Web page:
The maximum duration of a patent is 20 years. However, companies which develop and sell medicinal products or plant protection products requiring an authorization are often prevented from using their patent protection for a long period of time because of the lengthy process involved in obtaining an authorization. As a consequence, special legislation has been drawn up for these industries in the form of two corresponding Regulations on supplementar protection certificates. These Regulations provide for the extension of patent protection by up to five years for a product for which a authorization has been obtained.
In the following, an overview on supplementary protection certificates for medicinal products is provided.
Generally, a patent owner can even obtain a supplementary protection certificate based on an authorization of a third party. In the case of available data for a paediatric use, up to further six months may be granted, subject to certain conditions.
Supplementary protection certificates can be obtained in almost every country in Europe, the USA, Japan, and in numerous other countries worldwide. The respective regulations vary con- siderably from country to country.
Since many medicinal products only start to bring significant financial reward towards the end of the patent’s duration, supplementary protection certificates represent an important means of protecting pharmaceutical innovations against imitation.
The duration of a supplementary protection certificate is determined on the basis of the period of time between the filing date of the basic patent and the granting of the first authorization for the product within the European Community. Five years are deducted from that period of time. If, for example, there is a period of ten years between the filling date and the date of issue of the authorization, the supplementary protection certificate will be valid for five years. A period longer than ten years does not affect the length of time a supplementary protection certificate can be valid as this is limited by the regulation to a maximum of five years.
A supplementary protection certificate is issued for a product, i.e. a substance or a combination of substances. Changes to its medicinal use (indication), galenic preparation, the species (animal or human) for which it is intended as a treatment, or its pharmacological effectiveness or safety do generally not provide for the existence of two different products within the meaning of the Regulation.
Basically, derivatives such as salts or esters from a product are included in the scope of a supplementary protection certificate. If the derivative is protected by its own patent, however, a supplementary protection certificate may still be issued for it, subject to certain conditions, even if a certificate has already been issued for the original product.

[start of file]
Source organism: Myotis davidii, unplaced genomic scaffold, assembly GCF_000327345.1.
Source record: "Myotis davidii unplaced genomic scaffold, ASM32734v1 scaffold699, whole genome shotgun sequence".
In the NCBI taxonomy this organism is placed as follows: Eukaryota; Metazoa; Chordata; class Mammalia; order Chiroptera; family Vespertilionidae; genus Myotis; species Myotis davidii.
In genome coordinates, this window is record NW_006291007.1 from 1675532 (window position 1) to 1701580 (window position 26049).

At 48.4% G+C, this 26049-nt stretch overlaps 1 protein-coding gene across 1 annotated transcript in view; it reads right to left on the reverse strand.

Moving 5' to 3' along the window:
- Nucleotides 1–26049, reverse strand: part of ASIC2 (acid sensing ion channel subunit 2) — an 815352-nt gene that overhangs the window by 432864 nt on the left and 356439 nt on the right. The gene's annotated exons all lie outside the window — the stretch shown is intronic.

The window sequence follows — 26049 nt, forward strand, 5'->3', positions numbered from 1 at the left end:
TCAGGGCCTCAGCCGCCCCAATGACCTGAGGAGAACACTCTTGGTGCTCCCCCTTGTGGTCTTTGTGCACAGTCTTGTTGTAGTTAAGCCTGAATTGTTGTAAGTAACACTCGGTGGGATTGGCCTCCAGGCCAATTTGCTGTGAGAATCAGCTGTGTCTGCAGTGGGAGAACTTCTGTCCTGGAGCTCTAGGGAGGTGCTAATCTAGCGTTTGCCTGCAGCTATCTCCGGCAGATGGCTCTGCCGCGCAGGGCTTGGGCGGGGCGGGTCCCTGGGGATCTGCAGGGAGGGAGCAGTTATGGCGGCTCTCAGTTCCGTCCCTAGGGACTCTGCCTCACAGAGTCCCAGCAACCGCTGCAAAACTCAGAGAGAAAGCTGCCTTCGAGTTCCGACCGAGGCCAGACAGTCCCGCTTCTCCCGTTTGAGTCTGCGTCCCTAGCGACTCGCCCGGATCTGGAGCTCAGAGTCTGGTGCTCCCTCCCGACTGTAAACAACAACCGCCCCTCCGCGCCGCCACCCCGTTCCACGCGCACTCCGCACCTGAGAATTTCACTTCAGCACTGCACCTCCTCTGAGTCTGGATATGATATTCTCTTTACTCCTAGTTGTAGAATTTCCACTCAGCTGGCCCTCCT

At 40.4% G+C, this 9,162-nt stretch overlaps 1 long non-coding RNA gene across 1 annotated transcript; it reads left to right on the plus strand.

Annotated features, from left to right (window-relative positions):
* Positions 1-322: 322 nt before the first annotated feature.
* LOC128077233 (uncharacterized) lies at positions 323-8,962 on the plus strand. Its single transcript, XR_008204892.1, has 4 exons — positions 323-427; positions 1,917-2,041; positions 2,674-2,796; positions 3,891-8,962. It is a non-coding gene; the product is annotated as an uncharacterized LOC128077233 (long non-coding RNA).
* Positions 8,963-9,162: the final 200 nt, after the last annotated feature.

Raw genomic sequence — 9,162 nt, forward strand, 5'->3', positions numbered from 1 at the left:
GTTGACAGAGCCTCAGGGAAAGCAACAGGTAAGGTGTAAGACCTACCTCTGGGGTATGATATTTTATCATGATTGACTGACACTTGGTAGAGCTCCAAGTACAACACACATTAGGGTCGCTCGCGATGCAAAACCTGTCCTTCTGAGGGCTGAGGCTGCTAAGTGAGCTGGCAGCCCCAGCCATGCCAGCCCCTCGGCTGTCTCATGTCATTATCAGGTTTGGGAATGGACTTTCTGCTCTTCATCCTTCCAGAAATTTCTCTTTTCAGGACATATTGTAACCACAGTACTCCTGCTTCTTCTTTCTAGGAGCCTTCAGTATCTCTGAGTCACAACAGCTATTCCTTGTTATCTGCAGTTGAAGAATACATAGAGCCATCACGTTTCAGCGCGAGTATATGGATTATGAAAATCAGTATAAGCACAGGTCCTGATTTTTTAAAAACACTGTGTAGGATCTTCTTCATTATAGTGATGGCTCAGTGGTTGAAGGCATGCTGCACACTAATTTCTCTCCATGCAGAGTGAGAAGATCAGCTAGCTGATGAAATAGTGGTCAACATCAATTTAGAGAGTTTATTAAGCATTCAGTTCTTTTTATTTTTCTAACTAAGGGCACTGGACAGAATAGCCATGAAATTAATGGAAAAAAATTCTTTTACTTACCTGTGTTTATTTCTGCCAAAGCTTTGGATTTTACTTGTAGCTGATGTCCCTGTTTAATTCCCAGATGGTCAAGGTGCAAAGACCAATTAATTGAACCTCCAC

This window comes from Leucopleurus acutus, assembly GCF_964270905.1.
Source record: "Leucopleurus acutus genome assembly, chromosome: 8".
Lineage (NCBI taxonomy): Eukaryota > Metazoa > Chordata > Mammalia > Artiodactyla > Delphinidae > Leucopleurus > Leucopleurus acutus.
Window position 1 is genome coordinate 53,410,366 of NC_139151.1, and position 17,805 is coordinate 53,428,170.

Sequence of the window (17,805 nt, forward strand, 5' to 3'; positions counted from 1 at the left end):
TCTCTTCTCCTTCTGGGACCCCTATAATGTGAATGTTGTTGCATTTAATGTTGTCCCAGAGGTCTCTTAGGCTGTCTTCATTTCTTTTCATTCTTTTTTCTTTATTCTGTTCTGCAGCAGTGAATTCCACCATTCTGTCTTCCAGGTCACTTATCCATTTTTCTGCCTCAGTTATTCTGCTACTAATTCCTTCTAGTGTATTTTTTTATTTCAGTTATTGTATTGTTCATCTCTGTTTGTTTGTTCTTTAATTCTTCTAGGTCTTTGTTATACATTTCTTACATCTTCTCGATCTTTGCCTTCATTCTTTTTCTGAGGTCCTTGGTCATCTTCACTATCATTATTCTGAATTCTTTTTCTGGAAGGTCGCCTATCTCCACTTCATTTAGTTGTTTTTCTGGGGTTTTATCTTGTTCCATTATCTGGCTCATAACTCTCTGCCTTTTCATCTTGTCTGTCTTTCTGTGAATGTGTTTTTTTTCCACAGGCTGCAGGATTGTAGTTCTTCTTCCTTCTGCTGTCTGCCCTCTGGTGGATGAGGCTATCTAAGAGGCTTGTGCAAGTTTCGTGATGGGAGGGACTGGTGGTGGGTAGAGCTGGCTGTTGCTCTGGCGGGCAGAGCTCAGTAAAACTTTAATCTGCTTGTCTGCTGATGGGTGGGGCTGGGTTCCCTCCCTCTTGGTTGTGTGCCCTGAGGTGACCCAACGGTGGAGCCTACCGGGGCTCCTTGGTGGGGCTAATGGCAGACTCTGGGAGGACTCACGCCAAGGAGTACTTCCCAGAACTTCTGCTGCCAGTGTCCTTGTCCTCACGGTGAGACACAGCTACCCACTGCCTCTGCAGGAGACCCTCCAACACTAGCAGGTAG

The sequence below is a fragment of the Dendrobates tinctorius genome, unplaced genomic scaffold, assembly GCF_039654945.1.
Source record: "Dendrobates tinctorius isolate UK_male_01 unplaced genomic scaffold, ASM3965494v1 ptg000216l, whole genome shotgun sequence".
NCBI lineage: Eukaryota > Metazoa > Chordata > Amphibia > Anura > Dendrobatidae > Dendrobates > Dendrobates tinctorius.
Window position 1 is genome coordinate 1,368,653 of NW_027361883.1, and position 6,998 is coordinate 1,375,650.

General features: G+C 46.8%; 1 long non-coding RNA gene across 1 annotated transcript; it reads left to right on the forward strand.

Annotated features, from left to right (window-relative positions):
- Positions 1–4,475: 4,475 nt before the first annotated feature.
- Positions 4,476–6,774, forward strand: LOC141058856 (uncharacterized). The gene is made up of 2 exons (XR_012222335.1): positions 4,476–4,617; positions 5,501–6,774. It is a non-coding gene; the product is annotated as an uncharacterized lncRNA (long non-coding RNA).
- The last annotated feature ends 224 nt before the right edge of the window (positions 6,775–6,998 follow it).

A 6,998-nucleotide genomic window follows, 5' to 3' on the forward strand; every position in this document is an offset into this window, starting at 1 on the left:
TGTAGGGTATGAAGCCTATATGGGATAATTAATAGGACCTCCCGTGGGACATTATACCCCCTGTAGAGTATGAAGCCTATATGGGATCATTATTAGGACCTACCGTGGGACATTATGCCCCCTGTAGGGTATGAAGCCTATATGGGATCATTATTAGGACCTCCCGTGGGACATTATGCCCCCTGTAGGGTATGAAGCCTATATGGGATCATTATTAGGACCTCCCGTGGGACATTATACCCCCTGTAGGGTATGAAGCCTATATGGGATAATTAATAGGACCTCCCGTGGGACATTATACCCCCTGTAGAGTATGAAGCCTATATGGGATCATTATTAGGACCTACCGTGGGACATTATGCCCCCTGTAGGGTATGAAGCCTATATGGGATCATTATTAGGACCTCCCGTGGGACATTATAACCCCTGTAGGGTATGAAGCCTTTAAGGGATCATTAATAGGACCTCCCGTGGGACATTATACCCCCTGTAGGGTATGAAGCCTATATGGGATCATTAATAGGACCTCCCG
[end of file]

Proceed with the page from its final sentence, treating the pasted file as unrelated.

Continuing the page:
Each applicant, irrespective of the number of basic patents he may have, can generally only be issued with one supplementary protection certificate per product. In derogation from this general principle, a new use of a product, for which a certificate was already granted, may under certain conditions justify the grant of a further certificate. If several applicants have several basic patents, a supplementary protection certificate may be issued to each applicant.
The requirement for the issue of a supplementary protection certificate is possession of a patent, not a licence. Generally, an application for supplementary protection can even be based on an authorization of a third party; this is possible even if it is contrary to the wishes of the authorization holder.
An application for a supplementary protection certificate can be made within six months from the grant of the patent or, if issued later, of the authorization. This fact alone highlights how important it is for companies to have well coordinated patent and licensing departments.
Supplementary protection certificates can basically be used in the same way as patents: the owner can prohibit any third party from using the protected product, and infringements can be pursued through the courts. On the other hand, invalidation proceedings may be brought against a supplementary protection certificate.
The supplementary protection certificate follows the category of the underlying patent: if the basic patent is a patent for a substance, the supplementary protection certificate likewise protects the substance; if a process is protected by the basic patent, the protection of supplementary protection certificate likewise only covers the process; if, finally, the basic patent protects a use, then the protection afforded by the supplementary protection certificate likewise only applies to the use.
The legal requirements for supplementary protection certificates need to be given careful consideration as early as the planning and design stage of both patent and licence portfolios.